Judgment on the Pleadings – Successful Post-Settlement Target Tender of Excess Policy
Joe Postel and Peter Syregelas recently obtained judgment on the pleadings in a coverage dispute pending in federal court. RLI issued a personal umbrella policy to the owner of a business, while Acuity issued a commercial auto and commercial excess policy to the business. The business owner was driving his company car, listed on the Acuity auto policy, when he collided with a bicyclist, causing the bicyclist’s demise. A wrongful death claim was asserted against the business owner, and it was undisputed that he was entitled to coverage under all three policies.
The dispute was over the method of sharing between the excess policies after exhaustion of Acuity’s primary limit. Neither excess policy specified a method of sharing. RLI’s limits were $1,000,000, but Acuity’s excess limits were $8,000,000. Accordingly, RLI contended that the correct method of sharing was by limits, leaving RLI paying with only 1/9th of the excess settlement amount, up to its limits. Acuity contended that the correct method of sharing was by equal shares. The insurers could not resolve their dispute before mediation, and RLI filed suit in federal court to resolve it. The insurers did, however, agree to an interim funding formula, with the ultimate allocation to be decided in the federal case.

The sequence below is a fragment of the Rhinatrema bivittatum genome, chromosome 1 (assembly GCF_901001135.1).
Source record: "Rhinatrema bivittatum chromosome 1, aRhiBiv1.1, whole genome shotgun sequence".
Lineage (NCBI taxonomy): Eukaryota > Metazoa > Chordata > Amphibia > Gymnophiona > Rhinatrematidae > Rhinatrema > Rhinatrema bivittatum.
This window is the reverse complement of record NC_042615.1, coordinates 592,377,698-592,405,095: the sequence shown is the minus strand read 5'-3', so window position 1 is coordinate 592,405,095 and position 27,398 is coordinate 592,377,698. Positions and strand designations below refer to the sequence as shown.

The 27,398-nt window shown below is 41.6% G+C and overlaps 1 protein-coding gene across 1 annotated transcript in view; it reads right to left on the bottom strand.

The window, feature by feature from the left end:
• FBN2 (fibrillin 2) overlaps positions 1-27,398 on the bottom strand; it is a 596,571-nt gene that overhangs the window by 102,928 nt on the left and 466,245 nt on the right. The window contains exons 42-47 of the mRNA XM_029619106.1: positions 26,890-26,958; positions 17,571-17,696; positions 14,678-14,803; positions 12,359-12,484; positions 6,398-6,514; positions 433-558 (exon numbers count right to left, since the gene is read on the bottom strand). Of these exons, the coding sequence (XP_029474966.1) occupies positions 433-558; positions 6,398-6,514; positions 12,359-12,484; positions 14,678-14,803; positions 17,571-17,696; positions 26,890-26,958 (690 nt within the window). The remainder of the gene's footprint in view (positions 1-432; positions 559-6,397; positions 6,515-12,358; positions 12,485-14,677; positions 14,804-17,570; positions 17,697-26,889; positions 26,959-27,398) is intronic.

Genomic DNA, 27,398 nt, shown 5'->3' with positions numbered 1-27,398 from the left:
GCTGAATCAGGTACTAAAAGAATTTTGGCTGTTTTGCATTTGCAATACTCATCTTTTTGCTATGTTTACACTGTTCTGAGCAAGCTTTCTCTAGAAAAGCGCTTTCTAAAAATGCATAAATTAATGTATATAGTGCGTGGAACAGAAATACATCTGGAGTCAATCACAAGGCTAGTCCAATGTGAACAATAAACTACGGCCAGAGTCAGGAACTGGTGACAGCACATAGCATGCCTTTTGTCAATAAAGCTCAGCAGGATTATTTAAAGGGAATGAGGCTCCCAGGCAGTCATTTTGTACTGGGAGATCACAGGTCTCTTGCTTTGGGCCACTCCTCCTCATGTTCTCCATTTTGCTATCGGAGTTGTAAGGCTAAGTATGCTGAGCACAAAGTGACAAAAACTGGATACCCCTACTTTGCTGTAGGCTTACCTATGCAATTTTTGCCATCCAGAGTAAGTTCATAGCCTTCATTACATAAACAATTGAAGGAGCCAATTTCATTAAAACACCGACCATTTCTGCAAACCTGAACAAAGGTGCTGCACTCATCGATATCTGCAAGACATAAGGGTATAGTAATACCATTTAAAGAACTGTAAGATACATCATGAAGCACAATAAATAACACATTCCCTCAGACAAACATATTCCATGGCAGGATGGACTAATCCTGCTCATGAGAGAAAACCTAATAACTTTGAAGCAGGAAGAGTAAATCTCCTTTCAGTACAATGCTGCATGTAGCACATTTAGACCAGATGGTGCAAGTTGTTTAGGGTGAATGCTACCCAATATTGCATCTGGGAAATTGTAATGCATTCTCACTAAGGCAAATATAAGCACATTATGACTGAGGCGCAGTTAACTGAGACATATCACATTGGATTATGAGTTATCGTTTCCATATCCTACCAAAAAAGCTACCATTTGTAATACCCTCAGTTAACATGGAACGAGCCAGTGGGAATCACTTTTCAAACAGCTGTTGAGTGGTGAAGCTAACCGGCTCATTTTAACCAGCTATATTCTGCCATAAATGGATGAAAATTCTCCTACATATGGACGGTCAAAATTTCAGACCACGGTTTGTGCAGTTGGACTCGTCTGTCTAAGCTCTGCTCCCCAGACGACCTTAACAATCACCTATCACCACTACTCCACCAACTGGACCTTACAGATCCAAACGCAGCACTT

After the wrongful death claim settled at mediation, further settlement efforts between the carriers failed. The business owner then sent an email to RLI, stating that he was making a target tender and he wanted RLI to exhaust its excess policy before Acuity’s policy paid anything. The insurers filed cross-motions for judgment on the pleadings, and District Judge Jorge Alonso granted Acuity’s motion and denied RLI’s. The judge did not need to decide the dispute on the method of sharing, because he found that the target tender was reasonable and timely, and therefore effective, even though it was made post-settlement. As a result RLI’s policy must be exhausted before Acuity’s excess policy pays anything.
The decision was the subject of a front-page article in the Chicago Daily Law Bulletin. Read the article here.